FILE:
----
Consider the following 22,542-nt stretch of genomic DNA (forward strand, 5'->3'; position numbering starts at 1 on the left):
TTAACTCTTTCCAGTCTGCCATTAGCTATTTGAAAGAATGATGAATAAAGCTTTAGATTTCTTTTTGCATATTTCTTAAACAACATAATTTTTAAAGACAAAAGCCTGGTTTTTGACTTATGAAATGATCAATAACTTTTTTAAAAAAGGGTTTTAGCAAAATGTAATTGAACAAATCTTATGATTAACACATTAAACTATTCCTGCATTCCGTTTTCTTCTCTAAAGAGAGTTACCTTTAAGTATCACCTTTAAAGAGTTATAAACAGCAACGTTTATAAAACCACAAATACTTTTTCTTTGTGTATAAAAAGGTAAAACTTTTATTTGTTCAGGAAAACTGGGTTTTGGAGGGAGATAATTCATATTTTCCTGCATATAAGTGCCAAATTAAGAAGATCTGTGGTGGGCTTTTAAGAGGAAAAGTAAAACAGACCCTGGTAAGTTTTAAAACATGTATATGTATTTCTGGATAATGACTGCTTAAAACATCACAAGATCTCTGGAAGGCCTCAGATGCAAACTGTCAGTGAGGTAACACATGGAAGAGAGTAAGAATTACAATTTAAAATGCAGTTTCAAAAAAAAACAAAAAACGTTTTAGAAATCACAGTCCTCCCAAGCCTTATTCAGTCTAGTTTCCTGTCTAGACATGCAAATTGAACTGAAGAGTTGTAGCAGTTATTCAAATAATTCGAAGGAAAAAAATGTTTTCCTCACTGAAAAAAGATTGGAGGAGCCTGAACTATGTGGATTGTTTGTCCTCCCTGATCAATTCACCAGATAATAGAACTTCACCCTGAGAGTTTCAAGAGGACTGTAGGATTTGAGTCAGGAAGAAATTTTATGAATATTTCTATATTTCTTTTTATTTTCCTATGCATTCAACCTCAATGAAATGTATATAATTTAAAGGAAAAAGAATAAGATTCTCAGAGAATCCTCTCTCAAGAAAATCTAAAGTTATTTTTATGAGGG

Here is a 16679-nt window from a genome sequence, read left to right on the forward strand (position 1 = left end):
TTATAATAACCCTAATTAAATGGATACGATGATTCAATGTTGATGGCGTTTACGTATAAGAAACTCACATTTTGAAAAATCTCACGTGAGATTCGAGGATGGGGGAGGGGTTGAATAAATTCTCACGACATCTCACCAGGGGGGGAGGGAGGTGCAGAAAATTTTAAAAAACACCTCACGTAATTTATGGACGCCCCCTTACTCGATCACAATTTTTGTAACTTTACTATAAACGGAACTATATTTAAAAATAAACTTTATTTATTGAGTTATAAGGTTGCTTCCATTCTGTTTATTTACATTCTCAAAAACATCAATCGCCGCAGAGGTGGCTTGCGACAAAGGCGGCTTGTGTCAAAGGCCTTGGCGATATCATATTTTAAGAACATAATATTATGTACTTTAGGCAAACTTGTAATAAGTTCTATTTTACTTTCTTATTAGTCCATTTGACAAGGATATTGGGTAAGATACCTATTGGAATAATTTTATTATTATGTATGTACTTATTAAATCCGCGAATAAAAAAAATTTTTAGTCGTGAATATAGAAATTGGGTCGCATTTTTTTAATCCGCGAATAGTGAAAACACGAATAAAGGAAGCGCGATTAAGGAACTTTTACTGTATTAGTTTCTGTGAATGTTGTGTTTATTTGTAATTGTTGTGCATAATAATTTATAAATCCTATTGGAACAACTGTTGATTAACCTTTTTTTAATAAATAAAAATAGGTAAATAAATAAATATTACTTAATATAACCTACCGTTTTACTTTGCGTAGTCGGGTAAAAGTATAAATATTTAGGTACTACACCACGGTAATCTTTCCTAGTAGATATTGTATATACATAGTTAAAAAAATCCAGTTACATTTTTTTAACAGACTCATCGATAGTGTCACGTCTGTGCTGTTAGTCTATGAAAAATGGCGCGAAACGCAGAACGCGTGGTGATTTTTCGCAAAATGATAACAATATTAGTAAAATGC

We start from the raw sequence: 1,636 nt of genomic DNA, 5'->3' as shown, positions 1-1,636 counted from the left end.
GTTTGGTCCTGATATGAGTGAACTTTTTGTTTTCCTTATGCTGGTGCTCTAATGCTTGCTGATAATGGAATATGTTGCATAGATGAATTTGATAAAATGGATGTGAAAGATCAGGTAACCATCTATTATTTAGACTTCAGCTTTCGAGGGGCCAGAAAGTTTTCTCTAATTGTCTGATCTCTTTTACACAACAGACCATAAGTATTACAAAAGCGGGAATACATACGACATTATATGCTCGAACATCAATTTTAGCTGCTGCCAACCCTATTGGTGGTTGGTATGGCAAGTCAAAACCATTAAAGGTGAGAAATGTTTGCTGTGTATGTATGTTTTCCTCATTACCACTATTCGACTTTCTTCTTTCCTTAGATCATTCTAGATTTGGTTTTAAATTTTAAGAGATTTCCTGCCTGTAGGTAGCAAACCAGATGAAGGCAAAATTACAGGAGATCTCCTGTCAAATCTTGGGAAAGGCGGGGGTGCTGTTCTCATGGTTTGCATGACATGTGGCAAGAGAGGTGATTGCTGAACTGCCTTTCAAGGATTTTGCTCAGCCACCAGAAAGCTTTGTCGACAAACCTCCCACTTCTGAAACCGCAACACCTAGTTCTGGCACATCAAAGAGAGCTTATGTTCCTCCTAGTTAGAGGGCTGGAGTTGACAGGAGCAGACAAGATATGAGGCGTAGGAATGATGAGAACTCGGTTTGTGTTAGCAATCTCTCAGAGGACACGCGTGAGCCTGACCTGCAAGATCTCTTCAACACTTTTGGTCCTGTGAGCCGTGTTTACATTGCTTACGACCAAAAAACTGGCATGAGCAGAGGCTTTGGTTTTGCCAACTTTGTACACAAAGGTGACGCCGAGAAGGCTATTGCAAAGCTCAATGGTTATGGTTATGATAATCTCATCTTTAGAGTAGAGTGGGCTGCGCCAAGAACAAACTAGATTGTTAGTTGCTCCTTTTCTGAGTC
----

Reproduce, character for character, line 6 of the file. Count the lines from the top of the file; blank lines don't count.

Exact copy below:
GTTTGGTCCTGATATGAGTGAACTTTTTGTTTTCCTTATGCTGGTGCTCTAATGCTTGCTGATAATGGAATATGTTGCATAGATGAATTTGATAAAATGGATGTGAAAGATCAGGTAACCATCTATTATTTAGACTTCAGCTTTCGAGGGGCCAGAAAGTTTTCTCTAATTGTCTGATCTCTTTTACACAACAGACCATAAGTATTACAAAAGCGGGAATACATACGACATTATATGCTCGAACATCAATTTTAGCTGCTGCCAACCCTATTGGTGGTTGGTATGGCAAGTCAAAACCATTAAAGGTGAGAAATGTTTGCTGTGTATGTATGTTTTCCTCATTACCACTATTCGACTTTCTTCTTTCCTTAGATCATTCTAGATTTGGTTTTAAATTTTAAGAGATTTCCTGCCTGTAGGTAGCAAACCAGATGAAGGCAAAATTACAGGAGATCTCCTGTCAAATCTTGGGAAAGGCGGGGGTGCTGTTCTCATGGTTTGCATGACATGTGGCAAGAGAGGTGATTGCTGAACTGCCTTTCAAGGATTTTGCTCAGCCACCAGAAAGCTTTGTCGACAAACCTCCCACTTCTGAAACCGCAACACCTAGTTCTGGCACATCAAAGAGAGCTTATGTTCCTCCTAGTTAGAGGGCTGGAGTTGACAGGAGCAGACAAGATATGAGGCGTAGGAATGATGAGAACTCGGTTTGTGTTAGCAATCTCTCAGAGGACACGCGTGAGCCTGACCTGCAAGATCTCTTCAACACTTTTGGTCCTGTGAGCCGTGTTTACATTGCTTACGACCAAAAAACTGGCATGAGCAGAGGCTTTGGTTTTGCCAACTTTGTACACAAAGGTGACGCCGAGAAGGCTATTGCAAAGCTCAATGGTTATGGTTATGATAATCTCATCTTTAGAGTAGAGTGGGCTGCGCCAAGAACAAACTAGATTGTTAGTTGCTCCTTTTCTGAGTC